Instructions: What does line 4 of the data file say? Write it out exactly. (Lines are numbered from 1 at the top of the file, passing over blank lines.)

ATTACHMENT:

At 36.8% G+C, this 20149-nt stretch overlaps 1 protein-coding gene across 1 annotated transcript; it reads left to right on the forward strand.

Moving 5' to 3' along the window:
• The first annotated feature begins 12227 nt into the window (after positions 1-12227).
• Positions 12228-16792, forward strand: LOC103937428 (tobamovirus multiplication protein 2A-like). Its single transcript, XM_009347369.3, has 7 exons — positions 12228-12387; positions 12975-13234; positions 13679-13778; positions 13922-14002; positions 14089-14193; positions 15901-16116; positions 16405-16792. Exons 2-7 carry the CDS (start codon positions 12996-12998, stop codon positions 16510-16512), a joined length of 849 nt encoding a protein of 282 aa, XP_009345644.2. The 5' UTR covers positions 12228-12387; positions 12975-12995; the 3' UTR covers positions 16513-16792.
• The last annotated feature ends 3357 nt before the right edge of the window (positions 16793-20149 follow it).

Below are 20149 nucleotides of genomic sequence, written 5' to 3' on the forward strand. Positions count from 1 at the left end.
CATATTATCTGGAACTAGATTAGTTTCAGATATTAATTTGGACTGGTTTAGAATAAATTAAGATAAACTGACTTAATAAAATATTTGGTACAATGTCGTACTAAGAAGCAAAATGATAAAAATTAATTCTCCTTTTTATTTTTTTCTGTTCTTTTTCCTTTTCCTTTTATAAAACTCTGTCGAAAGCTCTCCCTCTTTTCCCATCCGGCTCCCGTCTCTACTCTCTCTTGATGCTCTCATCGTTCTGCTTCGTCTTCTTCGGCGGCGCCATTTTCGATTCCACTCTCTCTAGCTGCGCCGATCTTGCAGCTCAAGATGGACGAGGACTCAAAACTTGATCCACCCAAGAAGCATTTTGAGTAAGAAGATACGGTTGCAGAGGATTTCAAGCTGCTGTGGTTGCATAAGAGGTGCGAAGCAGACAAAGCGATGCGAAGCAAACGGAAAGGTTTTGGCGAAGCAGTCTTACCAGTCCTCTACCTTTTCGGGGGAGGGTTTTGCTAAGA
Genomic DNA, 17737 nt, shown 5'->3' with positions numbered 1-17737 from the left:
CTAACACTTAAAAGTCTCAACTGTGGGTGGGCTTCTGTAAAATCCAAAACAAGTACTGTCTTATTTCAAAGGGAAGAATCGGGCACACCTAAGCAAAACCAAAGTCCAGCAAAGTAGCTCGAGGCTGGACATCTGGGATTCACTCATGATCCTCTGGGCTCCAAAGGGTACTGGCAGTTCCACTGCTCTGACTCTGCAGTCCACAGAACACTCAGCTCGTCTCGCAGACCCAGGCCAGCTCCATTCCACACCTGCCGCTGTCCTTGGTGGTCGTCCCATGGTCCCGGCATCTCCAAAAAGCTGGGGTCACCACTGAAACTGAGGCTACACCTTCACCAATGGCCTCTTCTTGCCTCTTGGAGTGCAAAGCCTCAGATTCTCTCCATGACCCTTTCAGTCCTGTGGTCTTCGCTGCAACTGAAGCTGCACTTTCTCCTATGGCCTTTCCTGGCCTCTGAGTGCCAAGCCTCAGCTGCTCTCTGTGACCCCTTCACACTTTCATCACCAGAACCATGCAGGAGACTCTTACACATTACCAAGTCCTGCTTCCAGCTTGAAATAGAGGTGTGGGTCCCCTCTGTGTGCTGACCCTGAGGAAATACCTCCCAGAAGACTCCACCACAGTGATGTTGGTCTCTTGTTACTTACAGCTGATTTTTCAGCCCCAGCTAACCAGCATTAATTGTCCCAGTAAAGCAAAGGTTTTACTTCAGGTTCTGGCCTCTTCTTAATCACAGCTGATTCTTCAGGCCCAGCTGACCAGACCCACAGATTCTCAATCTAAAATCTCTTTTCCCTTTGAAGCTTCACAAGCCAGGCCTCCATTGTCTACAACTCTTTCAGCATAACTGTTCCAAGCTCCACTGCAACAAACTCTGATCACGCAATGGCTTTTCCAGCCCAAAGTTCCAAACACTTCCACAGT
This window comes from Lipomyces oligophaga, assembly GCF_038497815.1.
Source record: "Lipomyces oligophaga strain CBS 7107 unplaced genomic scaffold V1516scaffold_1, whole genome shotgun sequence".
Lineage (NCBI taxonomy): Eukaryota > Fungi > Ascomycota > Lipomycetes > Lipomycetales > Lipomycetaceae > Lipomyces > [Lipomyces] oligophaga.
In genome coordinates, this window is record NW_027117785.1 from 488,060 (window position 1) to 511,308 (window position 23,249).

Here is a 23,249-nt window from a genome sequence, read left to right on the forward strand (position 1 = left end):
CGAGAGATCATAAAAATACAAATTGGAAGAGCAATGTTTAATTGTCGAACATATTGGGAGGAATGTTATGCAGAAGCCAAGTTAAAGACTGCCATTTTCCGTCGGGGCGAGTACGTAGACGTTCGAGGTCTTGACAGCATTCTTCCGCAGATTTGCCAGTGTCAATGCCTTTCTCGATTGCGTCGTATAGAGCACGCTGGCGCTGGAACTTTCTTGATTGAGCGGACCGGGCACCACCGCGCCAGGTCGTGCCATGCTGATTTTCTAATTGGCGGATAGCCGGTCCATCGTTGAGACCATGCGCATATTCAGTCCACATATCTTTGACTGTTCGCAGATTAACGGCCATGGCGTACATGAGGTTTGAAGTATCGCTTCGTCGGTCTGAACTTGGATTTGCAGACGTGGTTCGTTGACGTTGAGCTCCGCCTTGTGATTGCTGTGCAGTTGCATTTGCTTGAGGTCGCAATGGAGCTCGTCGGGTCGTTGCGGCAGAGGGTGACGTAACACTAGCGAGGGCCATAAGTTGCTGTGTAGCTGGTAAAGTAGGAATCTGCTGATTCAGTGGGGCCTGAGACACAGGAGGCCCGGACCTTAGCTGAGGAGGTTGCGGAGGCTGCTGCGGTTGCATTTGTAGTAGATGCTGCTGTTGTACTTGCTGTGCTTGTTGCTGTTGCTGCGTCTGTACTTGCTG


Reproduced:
• Positions 12228-16792, forward strand: LOC103937428 (tobamovirus multiplication protein 2A-like). Its single transcript, XM_009347369.3, has 7 exons — positions 12228-12387; positions 12975-13234; positions 13679-13778; positions 13922-14002; positions 14089-14193; positions 15901-16116; positions 16405-16792. Exons 2-7 carry the CDS (start codon positions 12996-12998, stop codon positions 16510-16512), a joined length of 849 nt encoding a protein of 282 aa, XP_009345644.2. The 5' UTR covers positions 12228-12387; positions 12975-12995; the 3' UTR covers positions 16513-16792.